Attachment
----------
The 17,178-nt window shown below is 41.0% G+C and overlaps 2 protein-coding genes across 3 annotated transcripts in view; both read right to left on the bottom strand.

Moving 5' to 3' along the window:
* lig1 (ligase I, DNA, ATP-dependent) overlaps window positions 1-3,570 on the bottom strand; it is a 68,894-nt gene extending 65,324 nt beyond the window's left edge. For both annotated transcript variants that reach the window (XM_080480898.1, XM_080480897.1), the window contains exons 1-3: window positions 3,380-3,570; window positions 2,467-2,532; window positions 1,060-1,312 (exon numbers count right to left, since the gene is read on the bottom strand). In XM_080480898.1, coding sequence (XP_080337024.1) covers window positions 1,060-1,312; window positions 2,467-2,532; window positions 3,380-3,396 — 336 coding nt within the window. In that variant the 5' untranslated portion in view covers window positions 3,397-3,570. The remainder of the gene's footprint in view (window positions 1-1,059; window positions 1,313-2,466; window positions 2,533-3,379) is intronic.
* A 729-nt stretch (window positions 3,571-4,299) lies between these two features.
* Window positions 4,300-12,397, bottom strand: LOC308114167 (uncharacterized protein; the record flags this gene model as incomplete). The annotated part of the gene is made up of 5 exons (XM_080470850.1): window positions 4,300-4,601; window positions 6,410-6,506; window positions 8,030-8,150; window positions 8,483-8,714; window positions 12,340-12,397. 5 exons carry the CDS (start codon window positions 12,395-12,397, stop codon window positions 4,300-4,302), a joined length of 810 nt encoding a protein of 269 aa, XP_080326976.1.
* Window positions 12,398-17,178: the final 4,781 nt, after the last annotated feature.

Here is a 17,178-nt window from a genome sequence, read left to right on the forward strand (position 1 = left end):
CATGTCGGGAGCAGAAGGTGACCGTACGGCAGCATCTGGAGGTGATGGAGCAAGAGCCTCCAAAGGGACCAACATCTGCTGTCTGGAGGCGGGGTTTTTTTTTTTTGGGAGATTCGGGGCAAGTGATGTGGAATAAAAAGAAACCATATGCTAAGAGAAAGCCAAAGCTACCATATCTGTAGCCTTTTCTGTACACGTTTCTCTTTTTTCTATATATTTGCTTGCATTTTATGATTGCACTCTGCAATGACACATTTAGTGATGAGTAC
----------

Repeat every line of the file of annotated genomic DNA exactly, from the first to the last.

The 17,178-nt window shown below is 41.0% G+C and overlaps 2 protein-coding genes across 3 annotated transcripts in view; both read right to left on the bottom strand.

Moving 5' to 3' along the window:
* lig1 (ligase I, DNA, ATP-dependent) overlaps window positions 1-3,570 on the bottom strand; it is a 68,894-nt gene extending 65,324 nt beyond the window's left edge. For both annotated transcript variants that reach the window (XM_080480898.1, XM_080480897.1), the window contains exons 1-3: window positions 3,380-3,570; window positions 2,467-2,532; window positions 1,060-1,312 (exon numbers count right to left, since the gene is read on the bottom strand). In XM_080480898.1, coding sequence (XP_080337024.1) covers window positions 1,060-1,312; window positions 2,467-2,532; window positions 3,380-3,396 — 336 coding nt within the window. In that variant the 5' untranslated portion in view covers window positions 3,397-3,570. The remainder of the gene's footprint in view (window positions 1-1,059; window positions 1,313-2,466; window positions 2,533-3,379) is intronic.
* A 729-nt stretch (window positions 3,571-4,299) lies between these two features.
* Window positions 4,300-12,397, bottom strand: LOC308114167 (uncharacterized protein; the record flags this gene model as incomplete). The annotated part of the gene is made up of 5 exons (XM_080470850.1): window positions 4,300-4,601; window positions 6,410-6,506; window positions 8,030-8,150; window positions 8,483-8,714; window positions 12,340-12,397. 5 exons carry the CDS (start codon window positions 12,395-12,397, stop codon window positions 4,300-4,302), a joined length of 810 nt encoding a protein of 269 aa, XP_080326976.1.
* Window positions 12,398-17,178: the final 4,781 nt, after the last annotated feature.

Here is a 17,178-nt window from a genome sequence, read left to right on the forward strand (position 1 = left end):
CATGTCGGGAGCAGAAGGTGACCGTACGGCAGCATCTGGAGGTGATGGAGCAAGAGCCTCCAAAGGGACCAACATCTGCTGTCTGGAGGCGGGGTTTTTTTTTTTTGGGAGATTCGGGGCAAGTGATGTGGAATAAAAAGAAACCATATGCTAAGAGAAAGCCAAAGCTACCATATCTGTAGCCTTTTCTGTACACGTTTCTCTTTTTTCTATATATTTGCTTGCATTTTATGATTGCACTCTGCAATGACACATTTAGTGATGAGTAC